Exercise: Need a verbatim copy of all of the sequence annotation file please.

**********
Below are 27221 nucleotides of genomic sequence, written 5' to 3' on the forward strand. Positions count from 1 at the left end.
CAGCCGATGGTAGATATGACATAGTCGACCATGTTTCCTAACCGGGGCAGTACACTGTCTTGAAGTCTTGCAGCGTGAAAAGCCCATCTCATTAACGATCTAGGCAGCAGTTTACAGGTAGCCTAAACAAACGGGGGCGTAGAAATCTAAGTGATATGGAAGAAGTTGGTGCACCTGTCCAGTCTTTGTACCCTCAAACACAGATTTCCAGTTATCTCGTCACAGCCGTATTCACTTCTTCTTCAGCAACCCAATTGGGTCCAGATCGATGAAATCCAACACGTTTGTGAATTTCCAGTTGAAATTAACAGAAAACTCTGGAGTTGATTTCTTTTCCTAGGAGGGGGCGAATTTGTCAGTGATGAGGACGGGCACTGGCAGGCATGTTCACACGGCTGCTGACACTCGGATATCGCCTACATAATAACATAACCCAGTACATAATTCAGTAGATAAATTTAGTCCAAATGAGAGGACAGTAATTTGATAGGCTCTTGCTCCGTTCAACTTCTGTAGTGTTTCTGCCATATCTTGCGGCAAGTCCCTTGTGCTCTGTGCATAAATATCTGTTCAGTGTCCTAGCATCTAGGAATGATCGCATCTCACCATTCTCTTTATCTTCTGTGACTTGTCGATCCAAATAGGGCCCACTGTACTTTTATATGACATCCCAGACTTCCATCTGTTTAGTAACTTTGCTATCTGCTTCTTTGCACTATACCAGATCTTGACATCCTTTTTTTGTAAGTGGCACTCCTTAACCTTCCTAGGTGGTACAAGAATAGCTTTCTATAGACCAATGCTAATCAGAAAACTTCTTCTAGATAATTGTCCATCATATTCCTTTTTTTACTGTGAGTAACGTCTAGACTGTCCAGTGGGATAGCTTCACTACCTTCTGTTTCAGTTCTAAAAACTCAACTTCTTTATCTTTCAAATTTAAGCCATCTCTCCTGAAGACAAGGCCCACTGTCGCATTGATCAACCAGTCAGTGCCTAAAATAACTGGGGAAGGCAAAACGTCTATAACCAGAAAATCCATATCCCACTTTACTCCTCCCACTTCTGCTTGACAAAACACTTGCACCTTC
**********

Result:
Below are 27221 nucleotides of genomic sequence, written 5' to 3' on the forward strand. Positions count from 1 at the left end.
CAGCCGATGGTAGATATGACATAGTCGACCATGTTTCCTAACCGGGGCAGTACACTGTCTTGAAGTCTTGCAGCGTGAAAAGCCCATCTCATTAACGATCTAGGCAGCAGTTTACAGGTAGCCTAAACAAACGGGGGCGTAGAAATCTAAGTGATATGGAAGAAGTTGGTGCACCTGTCCAGTCTTTGTACCCTCAAACACAGATTTCCAGTTATCTCGTCACAGCCGTATTCACTTCTTCTTCAGCAACCCAATTGGGTCCAGATCGATGAAATCCAACACGTTTGTGAATTTCCAGTTGAAATTAACAGAAAACTCTGGAGTTGATTTCTTTTCCTAGGAGGGGGCGAATTTGTCAGTGATGAGGACGGGCACTGGCAGGCATGTTCACACGGCTGCTGACACTCGGATATCGCCTACATAATAACATAACCCAGTACATAATTCAGTAGATAAATTTAGTCCAAATGAGAGGACAGTAATTTGATAGGCTCTTGCTCCGTTCAACTTCTGTAGTGTTTCTGCCATATCTTGCGGCAAGTCCCTTGTGCTCTGTGCATAAATATCTGTTCAGTGTCCTAGCATCTAGGAATGATCGCATCTCACCATTCTCTTTATCTTCTGTGACTTGTCGATCCAAATAGGGCCCACTGTACTTTTATATGACATCCCAGACTTCCATCTGTTTAGTAACTTTGCTATCTGCTTCTTTGCACTATACCAGATCTTGACATCCTTTTTTTGTAAGTGGCACTCCTTAACCTTCCTAGGTGGTACAAGAATAGCTTTCTATAGACCAATGCTAATCAGAAAACTTCTTCTAGATAATTGTCCATCATATTCCTTTTTTTACTGTGAGTAACGTCTAGACTGTCCAGTGGGATAGCTTCACTACCTTCTGTTTCAGTTCTAAAAACTCAACTTCTTTATCTTTCAAATTTAAGCCATCTCTCCTGAAGACAAGGCCCACTGTCGCATTGATCAACCAGTCAGTGCCTAAAATAACTGGGGAAGGCAAAACGTCTATAACCAGAAAATCCATATCCCACTTTACTCCTCCCACTTCTGCTTGACAAAACACTTGCACCTTC